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  5. "Coquus cibum facit."

"Coquus cibum facit."

Translation:The cook makes food.

September 25, 2019



I think that "makes a dish", "prepare a meal", would be better here.

What's your opinion?


the cook makes food is good, the cook makes THE food is counted as wrong. Strange, in both cases an article should be added


In a country house in the not too distant past the person in the kitchen was called "Cook". After your huntin', shootin' and fishin' party, it would not be unreasonable to ask, "Is Cook making food?"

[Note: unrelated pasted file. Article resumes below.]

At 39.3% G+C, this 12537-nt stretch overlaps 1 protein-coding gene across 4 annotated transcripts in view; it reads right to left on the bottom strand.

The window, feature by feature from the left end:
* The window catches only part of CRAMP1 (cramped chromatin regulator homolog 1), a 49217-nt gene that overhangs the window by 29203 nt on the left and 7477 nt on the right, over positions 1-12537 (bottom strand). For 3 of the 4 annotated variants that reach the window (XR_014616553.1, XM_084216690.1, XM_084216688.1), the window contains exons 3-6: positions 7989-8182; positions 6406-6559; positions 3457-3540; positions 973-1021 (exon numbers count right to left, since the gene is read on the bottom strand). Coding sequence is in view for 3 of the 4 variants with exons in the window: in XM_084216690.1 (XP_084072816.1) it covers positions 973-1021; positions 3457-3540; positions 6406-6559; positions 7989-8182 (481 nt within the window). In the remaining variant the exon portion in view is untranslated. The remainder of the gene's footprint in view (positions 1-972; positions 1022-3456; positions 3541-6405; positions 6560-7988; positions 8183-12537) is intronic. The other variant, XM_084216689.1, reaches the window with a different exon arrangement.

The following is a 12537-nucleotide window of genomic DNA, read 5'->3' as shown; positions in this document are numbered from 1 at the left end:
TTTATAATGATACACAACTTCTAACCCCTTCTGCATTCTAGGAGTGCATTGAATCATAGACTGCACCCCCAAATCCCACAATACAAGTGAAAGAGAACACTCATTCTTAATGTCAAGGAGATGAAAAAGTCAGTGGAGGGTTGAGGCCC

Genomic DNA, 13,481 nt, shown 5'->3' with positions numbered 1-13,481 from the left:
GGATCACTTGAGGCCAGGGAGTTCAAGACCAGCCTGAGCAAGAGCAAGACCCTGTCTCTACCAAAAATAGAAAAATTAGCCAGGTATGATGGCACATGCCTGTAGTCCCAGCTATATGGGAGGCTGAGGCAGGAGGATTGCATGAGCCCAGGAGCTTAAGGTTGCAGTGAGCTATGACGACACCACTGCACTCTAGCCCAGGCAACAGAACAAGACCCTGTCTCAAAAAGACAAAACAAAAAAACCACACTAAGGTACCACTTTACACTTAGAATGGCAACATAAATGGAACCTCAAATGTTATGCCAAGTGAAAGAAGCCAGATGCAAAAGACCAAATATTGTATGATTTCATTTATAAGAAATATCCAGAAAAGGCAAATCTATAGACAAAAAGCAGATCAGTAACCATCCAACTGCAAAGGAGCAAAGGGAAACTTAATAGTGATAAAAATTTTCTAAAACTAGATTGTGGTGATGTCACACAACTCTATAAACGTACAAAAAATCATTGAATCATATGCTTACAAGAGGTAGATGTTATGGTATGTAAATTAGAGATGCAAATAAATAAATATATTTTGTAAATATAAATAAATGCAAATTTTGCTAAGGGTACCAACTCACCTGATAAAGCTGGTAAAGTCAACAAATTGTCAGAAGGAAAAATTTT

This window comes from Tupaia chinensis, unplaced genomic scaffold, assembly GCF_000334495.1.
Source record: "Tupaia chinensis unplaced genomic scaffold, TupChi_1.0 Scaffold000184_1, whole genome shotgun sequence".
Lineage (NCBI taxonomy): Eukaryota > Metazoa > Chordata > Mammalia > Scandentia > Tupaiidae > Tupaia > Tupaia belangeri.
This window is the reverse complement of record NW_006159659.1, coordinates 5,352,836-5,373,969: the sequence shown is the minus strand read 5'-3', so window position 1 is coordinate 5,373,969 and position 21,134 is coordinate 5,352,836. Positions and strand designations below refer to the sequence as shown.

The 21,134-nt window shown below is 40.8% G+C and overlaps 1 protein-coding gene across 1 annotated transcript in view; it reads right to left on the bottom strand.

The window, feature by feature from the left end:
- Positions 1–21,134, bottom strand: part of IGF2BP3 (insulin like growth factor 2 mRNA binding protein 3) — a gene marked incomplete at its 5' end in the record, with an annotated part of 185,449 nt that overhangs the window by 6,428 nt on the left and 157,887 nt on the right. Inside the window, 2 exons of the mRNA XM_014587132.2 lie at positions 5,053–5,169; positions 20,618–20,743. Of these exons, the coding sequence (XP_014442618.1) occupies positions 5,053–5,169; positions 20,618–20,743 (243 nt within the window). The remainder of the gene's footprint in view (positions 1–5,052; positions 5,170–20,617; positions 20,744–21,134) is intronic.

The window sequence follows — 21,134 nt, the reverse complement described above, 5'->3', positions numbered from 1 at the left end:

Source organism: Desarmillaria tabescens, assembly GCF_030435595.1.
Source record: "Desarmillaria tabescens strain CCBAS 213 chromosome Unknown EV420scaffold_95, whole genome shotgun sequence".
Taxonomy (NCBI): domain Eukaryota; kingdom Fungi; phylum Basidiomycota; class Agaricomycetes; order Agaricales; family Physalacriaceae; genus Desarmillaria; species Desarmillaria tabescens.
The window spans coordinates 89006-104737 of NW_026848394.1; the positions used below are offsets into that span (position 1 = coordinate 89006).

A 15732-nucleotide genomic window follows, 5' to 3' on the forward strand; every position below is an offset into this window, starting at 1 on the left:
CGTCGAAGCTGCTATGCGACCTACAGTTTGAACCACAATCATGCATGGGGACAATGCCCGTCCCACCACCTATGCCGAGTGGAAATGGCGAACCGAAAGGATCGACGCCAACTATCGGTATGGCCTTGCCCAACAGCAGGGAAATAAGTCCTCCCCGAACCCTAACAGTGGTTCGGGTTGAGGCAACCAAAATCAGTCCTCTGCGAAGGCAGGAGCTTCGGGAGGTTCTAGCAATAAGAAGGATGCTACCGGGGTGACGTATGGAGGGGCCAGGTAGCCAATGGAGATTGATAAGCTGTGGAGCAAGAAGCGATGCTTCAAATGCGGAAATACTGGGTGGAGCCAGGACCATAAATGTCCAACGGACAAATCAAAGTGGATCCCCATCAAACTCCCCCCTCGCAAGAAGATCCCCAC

"Makes (some) food" is all right in English, although really a cook prepares food. Would "Coquus cibum condit" be more logical? What I'm asking is: did a Roman cook make food or prepare it?


What is the difference of cooker and cook? English is not my mother language. I thought professions has "er" at the end, and cook is just a verb...????


From my experience (likely differs depending on dialect):

A cooker is a device that cooks. A slow cooker (crock-pot) being something that slowly heats and cooks food.

A cook is someone who cooks and of course 'to cook' is the verb.

A lot of professions do end with -er but not all do.


As is the case with a previous sentence: there are some definite pronouns lacking.


Which ones? "Making food" is the expression, it's not "a" definite food.


In Latin, they don't use articles (a, the).

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